The Risk of Social Media Success

The Risk of Social Media Success

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[This post has been edited to remove all the “story” of the firing. But the content is still true. If you’re going to hire a digital marketer, please Google them. I’m proud of what I’ve accomplished in both my digital marketing career, as well as my blog about parenting as a single dad. I think the two things go together nicely, some people obviously do not.]

My LinkedIn Profile.

Yesterday, after exactly one day on the job, I was fired for my published work on The Huffington Post. I suppose if my “other” blog had not gotten syndicated by The Huffington Post I would still have my job today. It seems someone inside the company felt a positive divorce and coparenting blog was not in keeping with the brand of the company. Sure, but I’m just a marketing director. My personal blog, while emotional and confessional at times, is not a poor reflection on my work as a marketer.

Be that as it may, Texas being an “at will” state, they have every right to fire me for anything they want to. Still, I find it amazing that in the seven weeks we’ve been navigating the hiring process nobody googled me. Being the number one news site on the web, my Huffpo link comes up first. Then Twitter, then Linkedin, then The Good Men Project, another controversial site. My marketing blog, this blog, comes up below the images section. But that’s really a result of my success on these other sites that have huge traffic.

The brutal irony is on of my best posts ever, a post that gave me an internal high-five when I finished it, was about telling my son about this new job. He said he was proud of me. And that stunned me. And sure, I reflect back on my relationship with my father, and how we never really had the time to understand each other since he died when I was 20.

So you (employer or potential employer) go find my Huffington Post work. BOOM. Then you jump quickly to The Good Men Project and the actual blog. BOOM BOOM. And if you don’t put any of it in context, you might get the impression that I’m struggling with a difficult divorce. Except that’s not it at all. I am celebrating the transformation that has occurred due to my divorce. I am celebrating my ability to be a great dad, in spite of all the obstacles in my path. It’s not easy being a single parent, dad or mom. And it’s not easy to get over the divorce and simply put things back together in a 100% positive way.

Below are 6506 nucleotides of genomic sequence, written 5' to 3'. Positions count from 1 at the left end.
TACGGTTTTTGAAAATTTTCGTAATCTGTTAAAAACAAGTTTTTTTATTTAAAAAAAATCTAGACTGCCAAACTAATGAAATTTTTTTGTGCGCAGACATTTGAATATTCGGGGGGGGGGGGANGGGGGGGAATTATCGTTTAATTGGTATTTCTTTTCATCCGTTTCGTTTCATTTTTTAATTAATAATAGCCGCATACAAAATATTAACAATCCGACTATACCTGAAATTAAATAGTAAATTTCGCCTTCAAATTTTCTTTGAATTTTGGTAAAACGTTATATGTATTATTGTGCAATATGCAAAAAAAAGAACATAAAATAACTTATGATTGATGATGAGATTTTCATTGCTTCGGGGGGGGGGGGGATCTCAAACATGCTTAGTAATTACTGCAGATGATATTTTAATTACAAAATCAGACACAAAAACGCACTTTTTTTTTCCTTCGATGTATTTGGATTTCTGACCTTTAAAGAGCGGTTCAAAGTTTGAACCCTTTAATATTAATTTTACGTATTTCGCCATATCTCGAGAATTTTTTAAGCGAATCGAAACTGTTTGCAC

I know that what I am writing and the “work” I am doing in the positive coparenting space is of critical importance to my life. As I am recovering and reviving all the parts of my life that may have been compromised both during the marriage and as a result of the divorce, I am showing the way for thousands of others.

And that’s the rub. Last month my personal blog got over 68,000 reads. And I’ve been holding back on publishing the first Whole Parent book because of this career thing. But it’s just that success that is going to make the switch possible for me. Perhaps not today, unless Arianna calls and says she’s ready to make me a paid editor…

It’s right there at the top of my background on LinkedIn. And while I don’t make a big deal about it, I’m more proud of those accomplishments than any successful promotional program I’ve launched. We launch our kids into the world and we do the best we can to support and nurture them. And in today’s negative climate, I think we need positive parenting posts, even if the parents are divorced.

The most important work I have is being a great parent. Everything else I do is in support of that goal.

@jmacofearth (also seen on Google+: jmacofearth)
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